• Expressions can be set on properties to make the package dynamic.

Note: We will be using SMTP connection information to set up our email connection manager. Generally a basic Bing/Google search will return the connection information required. For example Yahoo SMTP Connection info or Gmail SMTP Connection info.

Ok let’s get started with our walkthrough.

  1. Please open up a new SSIS Package.
  2. Next click on the Event Handlers tab at the top.
    1. Don’t change the executable, by default it is set at the package level.
    2. Also leave OnError for the Event Handler.

image

  1. Next click on the hyperlink “Click here to create an ‘OnError’ event handler for executable ‘<Executable Name>’.

image

  1. Now pull in the Task Factory Advanced Email and SMS task.
  2. Next we will set up a new SMTP Connection Manager.
    1. Select the drop down box next to SMTP Connection and then select “Create New Email Connection”.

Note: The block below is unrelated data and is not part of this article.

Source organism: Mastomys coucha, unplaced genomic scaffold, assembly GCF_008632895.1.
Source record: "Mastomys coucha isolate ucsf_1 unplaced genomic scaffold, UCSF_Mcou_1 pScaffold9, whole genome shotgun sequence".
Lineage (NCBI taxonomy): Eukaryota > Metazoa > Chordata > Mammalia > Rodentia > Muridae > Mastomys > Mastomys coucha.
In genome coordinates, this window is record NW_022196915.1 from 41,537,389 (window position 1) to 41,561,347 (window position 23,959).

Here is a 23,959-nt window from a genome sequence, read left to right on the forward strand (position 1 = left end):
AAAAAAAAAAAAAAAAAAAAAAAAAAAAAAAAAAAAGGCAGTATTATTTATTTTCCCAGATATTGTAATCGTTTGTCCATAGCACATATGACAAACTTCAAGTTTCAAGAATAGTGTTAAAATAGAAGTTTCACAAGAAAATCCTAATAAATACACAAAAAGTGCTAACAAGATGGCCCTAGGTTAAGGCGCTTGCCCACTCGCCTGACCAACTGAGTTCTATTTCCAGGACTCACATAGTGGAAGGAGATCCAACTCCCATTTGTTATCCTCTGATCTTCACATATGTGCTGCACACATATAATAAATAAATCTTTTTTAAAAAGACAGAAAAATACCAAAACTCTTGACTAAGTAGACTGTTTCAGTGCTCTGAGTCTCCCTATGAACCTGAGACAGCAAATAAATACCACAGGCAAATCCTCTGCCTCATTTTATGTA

image

  1. On the general tab fill out the following information:
    • Protocol Type: (Must be SMTP)
    • Mail Server: (The Mail Server will differ by mail provider. I’m using Office 365 settings.)
    • User Name:
    • Password
  2. On the advanced tab fill out the following:
    • Server Port: (Once again changes per mail provider)
    • Type of encrypted connection: TLS, SSL or NONE
    • Timeout in Seconds: (Default is 60)
  3. Finally test connection to validate and click ok to close.

image

image

image

Setting up SMS Providers and Emails

In this section I will demo how easy it is to set up the component to send either an SMS or Email message. Note all of this can be set up dynamically using variables and expressions!

  1. Select the dropdown for “To:” and select either email or SMS. Here I selected email and then manually entered the email address.
    • Please note you can send emails to multiple recipients by separating them with a semi colon ;.

image

  1. Ok, next let’s override our email option and select SMS.
    • First enter the phone number.
    • Next select the provider (The “Provider” will be required for SMS messages.)
    • Finally select the add Icon, see screenshot below:

image

Dynamically set the body of the email and subject using expressions: